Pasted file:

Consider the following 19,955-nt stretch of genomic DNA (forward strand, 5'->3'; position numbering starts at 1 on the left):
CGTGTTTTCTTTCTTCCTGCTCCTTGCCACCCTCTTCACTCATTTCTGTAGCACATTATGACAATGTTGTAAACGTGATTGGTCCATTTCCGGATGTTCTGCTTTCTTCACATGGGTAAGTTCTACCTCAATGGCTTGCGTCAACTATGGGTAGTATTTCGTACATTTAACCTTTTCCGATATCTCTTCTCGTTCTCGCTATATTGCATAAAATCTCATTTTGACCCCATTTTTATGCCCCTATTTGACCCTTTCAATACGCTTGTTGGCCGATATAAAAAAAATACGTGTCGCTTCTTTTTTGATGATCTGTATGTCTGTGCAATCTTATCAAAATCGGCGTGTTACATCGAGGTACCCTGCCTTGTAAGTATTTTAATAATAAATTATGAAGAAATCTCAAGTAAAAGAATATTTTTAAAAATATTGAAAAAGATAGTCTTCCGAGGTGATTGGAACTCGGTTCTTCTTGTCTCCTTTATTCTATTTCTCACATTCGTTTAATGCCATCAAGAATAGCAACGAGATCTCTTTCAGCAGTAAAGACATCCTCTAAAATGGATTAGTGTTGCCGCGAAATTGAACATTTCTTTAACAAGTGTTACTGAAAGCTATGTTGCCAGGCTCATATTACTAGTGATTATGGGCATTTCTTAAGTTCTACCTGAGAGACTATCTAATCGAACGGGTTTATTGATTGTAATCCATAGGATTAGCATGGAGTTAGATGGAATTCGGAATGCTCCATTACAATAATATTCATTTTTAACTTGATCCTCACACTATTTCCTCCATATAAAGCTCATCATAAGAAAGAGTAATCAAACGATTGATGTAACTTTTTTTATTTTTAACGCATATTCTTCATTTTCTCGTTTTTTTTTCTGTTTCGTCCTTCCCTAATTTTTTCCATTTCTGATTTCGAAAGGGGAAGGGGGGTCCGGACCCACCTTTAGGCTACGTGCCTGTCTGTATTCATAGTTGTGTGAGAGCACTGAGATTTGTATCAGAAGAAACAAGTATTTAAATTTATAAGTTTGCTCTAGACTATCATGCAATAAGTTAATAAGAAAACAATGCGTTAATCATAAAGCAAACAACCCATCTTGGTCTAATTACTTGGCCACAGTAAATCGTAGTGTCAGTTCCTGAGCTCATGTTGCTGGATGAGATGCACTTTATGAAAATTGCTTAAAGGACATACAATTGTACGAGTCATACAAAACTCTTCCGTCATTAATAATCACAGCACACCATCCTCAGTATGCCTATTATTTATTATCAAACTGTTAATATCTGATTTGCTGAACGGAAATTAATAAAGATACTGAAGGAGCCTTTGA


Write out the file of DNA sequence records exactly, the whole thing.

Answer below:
Consider the following 19,955-nt stretch of genomic DNA (forward strand, 5'->3'; position numbering starts at 1 on the left):
CGTGTTTTCTTTCTTCCTGCTCCTTGCCACCCTCTTCACTCATTTCTGTAGCACATTATGACAATGTTGTAAACGTGATTGGTCCATTTCCGGATGTTCTGCTTTCTTCACATGGGTAAGTTCTACCTCAATGGCTTGCGTCAACTATGGGTAGTATTTCGTACATTTAACCTTTTCCGATATCTCTTCTCGTTCTCGCTATATTGCATAAAATCTCATTTTGACCCCATTTTTATGCCCCTATTTGACCCTTTCAATACGCTTGTTGGCCGATATAAAAAAAATACGTGTCGCTTCTTTTTTGATGATCTGTATGTCTGTGCAATCTTATCAAAATCGGCGTGTTACATCGAGGTACCCTGCCTTGTAAGTATTTTAATAATAAATTATGAAGAAATCTCAAGTAAAAGAATATTTTTAAAAATATTGAAAAAGATAGTCTTCCGAGGTGATTGGAACTCGGTTCTTCTTGTCTCCTTTATTCTATTTCTCACATTCGTTTAATGCCATCAAGAATAGCAACGAGATCTCTTTCAGCAGTAAAGACATCCTCTAAAATGGATTAGTGTTGCCGCGAAATTGAACATTTCTTTAACAAGTGTTACTGAAAGCTATGTTGCCAGGCTCATATTACTAGTGATTATGGGCATTTCTTAAGTTCTACCTGAGAGACTATCTAATCGAACGGGTTTATTGATTGTAATCCATAGGATTAGCATGGAGTTAGATGGAATTCGGAATGCTCCATTACAATAATATTCATTTTTAACTTGATCCTCACACTATTTCCTCCATATAAAGCTCATCATAAGAAAGAGTAATCAAACGATTGATGTAACTTTTTTTATTTTTAACGCATATTCTTCATTTTCTCGTTTTTTTTTCTGTTTCGTCCTTCCCTAATTTTTTCCATTTCTGATTTCGAAAGGGGAAGGGGGGTCCGGACCCACCTTTAGGCTACGTGCCTGTCTGTATTCATAGTTGTGTGAGAGCACTGAGATTTGTATCAGAAGAAACAAGTATTTAAATTTATAAGTTTGCTCTAGACTATCATGCAATAAGTTAATAAGAAAACAATGCGTTAATCATAAAGCAAACAACCCATCTTGGTCTAATTACTTGGCCACAGTAAATCGTAGTGTCAGTTCCTGAGCTCATGTTGCTGGATGAGATGCACTTTATGAAAATTGCTTAAAGGACATACAATTGTACGAGTCATACAAAACTCTTCCGTCATTAATAATCACAGCACACCATCCTCAGTATGCCTATTATTTATTATCAAACTGTTAATATCTGATTTGCTGAACGGAAATTAATAAAGATACTGAAGGAGCCTTTGA